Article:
From our Free Quilt Block Patterns Library
Skill Level: Confident Beginner
The Autumn Leaf quilt block might look complicated with its multiple angles and mirror-imaged units, but...
Basic quilting techniques are all that's needed to piece together this elegant bit of foliage!
Connector corners, a smattering of paper piecing and a reliable quarter inch seam—seriously—that's it!
On this page you'll also find:
Let's make like a tree and leaf the talking behind. It's time to learn to make this Autumn Leaf quilt block!
Please read all the directions first.
Further down on this page are additional cutting/piecing instructions if you would prefer to piece (instead of embroider) the stems.
Seam allowances (SA) are 1/4" unless otherwise noted.
Press units flat first to set the seam. Then open the patches and press again, being careful not to accidentally press a tuck in at the SA.
Pressing instructions are highlighted in yellow (like this) to make them easy to find!
The corner unit of this Autumn Leaf quilt block is also known as the Tippecanoe block. It is paper pieced to eliminate the need for to purchase a special quilting ruler.
Choose your Finished Block Size from the table below. Print 1 each of the corresponding pattern and template page. They are in separate files to economize on paper.
For the 10" finished sample block used in this tutorial, I printed one 4" Tippecanoe pattern and one set of templates.
You need the Adobe Reader installed on your computer to print properly. Get it here. A new window opens. Just follow Adobe's instructions for installation.
To print the blocks at the correct size, in the Adobe print menu under 'Page Sizing and Handling', set 'Custom Scale' to 100%.
Printing Chart~Templates and paper piecing pattern
|Pattern or template||Finished Block Size|
| PRINT 1 pattern for|
each block you make
|PRINT 1 set of templates||2" and 4"**||2" and 4"**||6"|
**I've combined two different sets of templates on one page to economize on paper.
Want more blocks? Then print just the extra pattern pages you need.
After printing, cut out a single block and all the templates just past the outside dashed lines. Everything gets trimmed nice and neat later.
Find your Finished Block Size in the table below . Cut all the patches in the column underneath it.
REMEMBER, use this chart if you plan to embroider the stem. If you would prefer to piece your stem, click here for the substitutions.
Don't forget to print the templates for the corner block—the Tippecanoe unit. Those links are in the table in Step 1, too. You'll cut Patches 6 and 7 right before you make the unit.
Our Autumn Leaf is all about those pointy points. Choose fabrics with good contrast so they don't get lost.
In the chart below I use BAC for background fabric.
Cutting Chart for an~Traditional Piecing with Connector Corners and Paper Piecing~
|Patch||Fabric||Qty||Finished Block Size|
|1||BAC||6||1 1/2" x 1 1/2"||2 1/2" x 2 1/2"||3 1/2" x 3 1/2"|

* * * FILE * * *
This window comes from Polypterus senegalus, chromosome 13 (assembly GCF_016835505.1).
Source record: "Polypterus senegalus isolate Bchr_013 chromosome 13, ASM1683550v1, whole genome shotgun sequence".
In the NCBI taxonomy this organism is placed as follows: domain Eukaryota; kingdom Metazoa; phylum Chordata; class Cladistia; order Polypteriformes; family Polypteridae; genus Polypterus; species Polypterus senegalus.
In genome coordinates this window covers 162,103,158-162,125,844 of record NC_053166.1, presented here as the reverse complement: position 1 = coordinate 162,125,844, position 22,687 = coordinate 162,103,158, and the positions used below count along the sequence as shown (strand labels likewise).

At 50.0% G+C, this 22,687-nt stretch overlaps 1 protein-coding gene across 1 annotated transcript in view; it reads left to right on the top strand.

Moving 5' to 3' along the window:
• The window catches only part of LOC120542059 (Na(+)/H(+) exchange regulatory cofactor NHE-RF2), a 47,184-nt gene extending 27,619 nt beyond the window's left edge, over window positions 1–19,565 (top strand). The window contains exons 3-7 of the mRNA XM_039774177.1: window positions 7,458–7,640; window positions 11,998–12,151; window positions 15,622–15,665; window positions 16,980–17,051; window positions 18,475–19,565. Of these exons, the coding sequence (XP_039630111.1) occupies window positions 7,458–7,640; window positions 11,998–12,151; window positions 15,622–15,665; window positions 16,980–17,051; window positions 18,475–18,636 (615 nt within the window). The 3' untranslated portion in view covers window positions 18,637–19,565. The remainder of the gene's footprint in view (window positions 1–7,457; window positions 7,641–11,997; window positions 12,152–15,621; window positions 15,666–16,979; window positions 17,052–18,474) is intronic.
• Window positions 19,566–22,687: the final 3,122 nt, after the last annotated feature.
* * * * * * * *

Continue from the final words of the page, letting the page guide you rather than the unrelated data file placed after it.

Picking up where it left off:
|2||Leaf||5||1 1/2" x 2 1/2"||2 1/2" x 4 1/2"||3 1/2" x 6 1/2"|
|3||Leaf||1||1 1/2" x 3 1/2"||2 1/2" x 6 1/2"||3 1/2" x 9 1/2"|
|4||BAC||2||1 1/2" x 2 1/2"||2 1/2" x 4 1/2"||3 1/2" x 6 1/2"|
|5||BAC||1||2 1/2" x 2 1/2"||4 1/2" x 4 1/2"||6 1/2" x 6 1/2"|
|Unfinished Block Size||5 1/2"||10 1/2"||15 1/2"|
Learn more about my favorite, new quilting tool, the Magic Pressing Mat. A valuable addition to your quilting tools whether regardless of the piecing technique you use.
On the back of all the #1 squares, draw a diagonal line from corner to corner. (Black arrow points to it in the photos below.) I've used my favorite Bohin mechanical chalk pencil. The line stays consistently fine.
With right sides together (RST) align the edges of a #1 and #2. (For three pairs of #1/#2 the diagonal stitching slopes up to the right; for two pairs the diagonal stitching slopes up to the left.)
Stitch on the line.
Repeat for the remaining #2s and the #3 patch, with the diagonal line sloping up to the left.
Trim away the excess #1 fabric a quarter inch away from the seam on the
side closest to the corner (below, middle). Repeat for all the pairs.
Press the remaining #1 patch towards the outside corner.
Select two pairs of left and right facing #1/#2 units.
With RST stitch each pair together as shown.
Press. To distribute the bulk from the connector corners, I choose to press these joining seams open. The final choice, as always, is up to you.
With RST, attach a #4 rectangle on the left side of one of these new #1/#2 units and on the right of the other.
Press with the SA toward the #4.
With RST, join the remaining #1/#2 unit to the top side of the #5 square. (below, left), pressing the SA toward #5.
With RST, join the #1/#3 patch (long skinny rectangle combo) to the long edge of the #1/#2/#4 patches(below, right), pressing this SA toward #1/#3.
With RST, stitch these two units together and you have this...
Press the SA in the direction of the red arrows (above).
...chosen by our readers.